11. Whiteside DM, Oleynick V, Holker E, Waldron EJ, Porter J, Kasprzak M. (2021). Neurocognitive deficits in severe COVID-19 infection: Case series and proposed model. Clin Neuropsychol., 1-20. 2.
  12. Baker, H. A., Safavynia, S. A., & Evered, L. A. (2020). The ‘third wave’: impending cognitive and functional decline in COVID-19 survivors. British journal of anaesthesia., S0007-0912(20)30849-7. Advance online publication. https://doi.org/10.1016/j.bja.2020.09.045
  13. Zubair A.S., McAlpine L.S., Gardin T., Farhadian S., Kuruvilla D.E., Spudich S. (2020). Neuropathogenesis and Neurologic Manifestations of the Coronaviruses in the Age of Coronavirus Disease 2019: A Review. JAMA Neurol., 77(8):1018–1027. doi:10.1001/jamaneurol.2020.2065
  14. Hosey, M.M., Needham, D.M. (2020). Survivorship after COVID-19 ICU stay. Nat Rev Dis Primers 6, 60. https://doi.org/10.1038/s41572-020-0201-1
  15. Haig, G. M., Bain, E. E., Robieson, W. Z., Baker, J. D., & Othman, A. A. (2016). A Randomized Trial to Assess the Efficacy and Safety of ABT-126, a Selective α7 Nicotinic Acetylcholine Receptor Agonist, in the Treatment of Cognitive Impairment in Schizophrenia. The American journal of psychiatry, 173(8), 827–835. https://doi.org/10.1176/appi.ajp.2015.15010093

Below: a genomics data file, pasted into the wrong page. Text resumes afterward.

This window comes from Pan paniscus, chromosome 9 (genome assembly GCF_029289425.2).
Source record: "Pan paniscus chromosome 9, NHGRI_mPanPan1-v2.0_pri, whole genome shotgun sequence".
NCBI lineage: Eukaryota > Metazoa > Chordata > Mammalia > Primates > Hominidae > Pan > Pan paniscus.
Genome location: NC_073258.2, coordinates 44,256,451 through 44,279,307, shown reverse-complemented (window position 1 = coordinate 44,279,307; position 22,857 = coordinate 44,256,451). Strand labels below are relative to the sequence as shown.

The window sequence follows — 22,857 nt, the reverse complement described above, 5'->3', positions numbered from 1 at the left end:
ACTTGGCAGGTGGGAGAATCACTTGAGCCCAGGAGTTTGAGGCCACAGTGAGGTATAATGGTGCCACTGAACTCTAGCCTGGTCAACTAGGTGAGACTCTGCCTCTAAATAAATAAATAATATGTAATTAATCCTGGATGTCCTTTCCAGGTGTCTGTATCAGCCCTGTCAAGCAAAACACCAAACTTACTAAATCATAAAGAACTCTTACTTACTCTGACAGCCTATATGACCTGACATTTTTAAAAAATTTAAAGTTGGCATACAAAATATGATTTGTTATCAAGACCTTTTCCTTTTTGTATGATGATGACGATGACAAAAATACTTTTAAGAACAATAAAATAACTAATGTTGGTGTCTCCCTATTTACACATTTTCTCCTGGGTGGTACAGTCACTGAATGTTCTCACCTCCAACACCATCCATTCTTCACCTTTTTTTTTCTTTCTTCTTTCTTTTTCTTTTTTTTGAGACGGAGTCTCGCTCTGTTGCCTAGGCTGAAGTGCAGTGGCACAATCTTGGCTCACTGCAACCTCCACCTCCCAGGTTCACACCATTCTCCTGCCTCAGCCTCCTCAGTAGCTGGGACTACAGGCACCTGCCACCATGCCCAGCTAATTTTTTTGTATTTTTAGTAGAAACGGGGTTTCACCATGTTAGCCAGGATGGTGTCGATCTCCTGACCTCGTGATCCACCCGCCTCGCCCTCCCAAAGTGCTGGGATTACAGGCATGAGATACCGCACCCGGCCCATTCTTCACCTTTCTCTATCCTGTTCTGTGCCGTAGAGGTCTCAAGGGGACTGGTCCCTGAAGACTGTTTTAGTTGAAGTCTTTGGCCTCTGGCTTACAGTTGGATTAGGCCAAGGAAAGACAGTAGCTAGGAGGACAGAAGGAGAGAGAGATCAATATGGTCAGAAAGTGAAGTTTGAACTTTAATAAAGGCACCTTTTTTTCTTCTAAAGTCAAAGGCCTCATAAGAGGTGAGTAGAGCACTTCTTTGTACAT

16. Cabeça, H., Rocha, L. C., Sabbá, A. F., Tomás, A. M., Bento-Torres, N., Anthony, D. C., & Diniz, C. (2018). The subtleties of cognitive decline in multiple sclerosis: an exploratory study using hierarchichal cluster analysis of CANTAB results. BMC neurology, 18(1), 140. https://doi.org/10.1186/s12883-018-1141-1
  17. Egerházi, A., Berecz, R., Bartók, E., & Degrell, I. (2007). Automated Neuropsychological Test Battery (CANTAB) in mild cognitive impairment and in Alzheimer’s disease. Progress in neuro-psychopharmacology & biological psychiatry, 31(3), 746–751. https://doi.org/10.1016/j.pnpbp.2007.01.011
  18. Zhou, H., Lu, S., Chen, J., Wei, N., Wang, D., Lyu, H., Shi, C., & Hu, S. (2020). The landscape of cognitive function in recovered COVID-19 patients. Journal of psychiatric research, 129, 98–102.
  19. Hassenstab, J., Aschenbrenner, A.J., Balota, D.A., McDade, E., Lim, Y.Y., Fagan, A.M., Benzinger, T.L., Cruchaga, C., Goate, A.M., Morris, J.C., and Bateman, R.J. (2020), Remote cognitive assessment approaches in the Dominantly Inherited Alzheimer Network (DIAN). Alzheimer’s Dement., 16: e038144. https://doi.org/10.1002/alz.038144

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Operational Scientist, Cambridge Cognition